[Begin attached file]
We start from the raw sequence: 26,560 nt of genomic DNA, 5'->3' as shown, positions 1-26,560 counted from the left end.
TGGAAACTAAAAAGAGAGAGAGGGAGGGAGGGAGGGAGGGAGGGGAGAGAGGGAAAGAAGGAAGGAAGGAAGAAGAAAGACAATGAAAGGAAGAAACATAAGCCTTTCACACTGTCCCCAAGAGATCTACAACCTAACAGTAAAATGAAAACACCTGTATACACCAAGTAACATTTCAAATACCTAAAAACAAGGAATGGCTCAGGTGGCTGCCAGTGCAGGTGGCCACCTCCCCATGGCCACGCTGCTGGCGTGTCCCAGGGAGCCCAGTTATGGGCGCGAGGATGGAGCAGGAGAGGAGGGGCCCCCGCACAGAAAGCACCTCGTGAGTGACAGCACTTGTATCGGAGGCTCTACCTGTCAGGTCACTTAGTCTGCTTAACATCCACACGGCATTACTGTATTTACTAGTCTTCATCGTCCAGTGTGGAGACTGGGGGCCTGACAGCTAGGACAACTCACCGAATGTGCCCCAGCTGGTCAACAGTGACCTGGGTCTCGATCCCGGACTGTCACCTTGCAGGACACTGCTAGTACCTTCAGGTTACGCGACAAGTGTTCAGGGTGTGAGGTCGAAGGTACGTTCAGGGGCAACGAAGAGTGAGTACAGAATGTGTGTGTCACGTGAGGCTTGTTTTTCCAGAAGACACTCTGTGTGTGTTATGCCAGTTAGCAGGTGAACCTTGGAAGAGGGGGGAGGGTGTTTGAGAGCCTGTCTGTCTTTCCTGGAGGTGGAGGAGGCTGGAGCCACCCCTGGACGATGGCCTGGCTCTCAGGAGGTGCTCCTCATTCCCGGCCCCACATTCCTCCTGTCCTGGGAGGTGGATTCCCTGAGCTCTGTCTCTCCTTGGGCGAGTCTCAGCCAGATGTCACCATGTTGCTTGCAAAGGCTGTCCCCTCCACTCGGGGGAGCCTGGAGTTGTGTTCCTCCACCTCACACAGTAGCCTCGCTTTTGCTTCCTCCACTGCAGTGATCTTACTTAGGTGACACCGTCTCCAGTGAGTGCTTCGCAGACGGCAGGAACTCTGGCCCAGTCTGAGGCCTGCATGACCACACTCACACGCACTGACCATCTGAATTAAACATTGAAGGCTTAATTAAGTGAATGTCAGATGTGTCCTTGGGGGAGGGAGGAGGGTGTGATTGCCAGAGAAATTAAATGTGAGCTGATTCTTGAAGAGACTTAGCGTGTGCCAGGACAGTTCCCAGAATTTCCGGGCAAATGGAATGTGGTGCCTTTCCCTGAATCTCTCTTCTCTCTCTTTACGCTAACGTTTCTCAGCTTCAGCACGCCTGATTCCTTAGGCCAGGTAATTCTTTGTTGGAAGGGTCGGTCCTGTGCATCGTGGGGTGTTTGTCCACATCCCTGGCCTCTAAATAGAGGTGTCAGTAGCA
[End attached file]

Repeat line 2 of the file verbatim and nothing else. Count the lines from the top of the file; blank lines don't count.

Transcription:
TGGAAACTAAAAAGAGAGAGAGGGAGGGAGGGAGGGAGGGAGGGGAGAGAGGGAAAGAAGGAAGGAAGGAAGAAGAAAGACAATGAAAGGAAGAAACATAAGCCTTTCACACTGTCCCCAAGAGATCTACAACCTAACAGTAAAATGAAAACACCTGTATACACCAAGTAACATTTCAAATACCTAAAAACAAGGAATGGCTCAGGTGGCTGCCAGTGCAGGTGGCCACCTCCCCATGGCCACGCTGCTGGCGTGTCCCAGGGAGCCCAGTTATGGGCGCGAGGATGGAGCAGGAGAGGAGGGGCCCCCGCACAGAAAGCACCTCGTGAGTGACAGCACTTGTATCGGAGGCTCTACCTGTCAGGTCACTTAGTCTGCTTAACATCCACACGGCATTACTGTATTTACTAGTCTTCATCGTCCAGTGTGGAGACTGGGGGCCTGACAGCTAGGACAACTCACCGAATGTGCCCCAGCTGGTCAACAGTGACCTGGGTCTCGATCCCGGACTGTCACCTTGCAGGACACTGCTAGTACCTTCAGGTTACGCGACAAGTGTTCAGGGTGTGAGGTCGAAGGTACGTTCAGGGGCAACGAAGAGTGAGTACAGAATGTGTGTGTCACGTGAGGCTTGTTTTTCCAGAAGACACTCTGTGTGTGTTATGCCAGTTAGCAGGTGAACCTTGGAAGAGGGGGGAGGGTGTTTGAGAGCCTGTCTGTCTTTCCTGGAGGTGGAGGAGGCTGGAGCCACCCCTGGACGATGGCCTGGCTCTCAGGAGGTGCTCCTCATTCCCGGCCCCACATTCCTCCTGTCCTGGGAGGTGGATTCCCTGAGCTCTGTCTCTCCTTGGGCGAGTCTCAGCCAGATGTCACCATGTTGCTTGCAAAGGCTGTCCCCTCCACTCGGGGGAGCCTGGAGTTGTGTTCCTCCACCTCACACAGTAGCCTCGCTTTTGCTTCCTCCACTGCAGTGATCTTACTTAGGTGACACCGTCTCCAGTGAGTGCTTCGCAGACGGCAGGAACTCTGGCCCAGTCTGAGGCCTGCATGACCACACTCACACGCACTGACCATCTGAATTAAACATTGAAGGCTTAATTAAGTGAATGTCAGATGTGTCCTTGGGGGAGGGAGGAGGGTGTGATTGCCAGAGAAATTAAATGTGAGCTGATTCTTGAAGAGACTTAGCGTGTGCCAGGACAGTTCCCAGAATTTCCGGGCAAATGGAATGTGGTGCCTTTCCCTGAATCTCTCTTCTCTCTCTTTACGCTAACGTTTCTCAGCTTCAGCACGCCTGATTCCTTAGGCCAGGTAATTCTTTGTTGGAAGGGTCGGTCCTGTGCATCGTGGGGTGTTTGTCCACATCCCTGGCCTCTAAATAGAGGTGTCAGTAGCA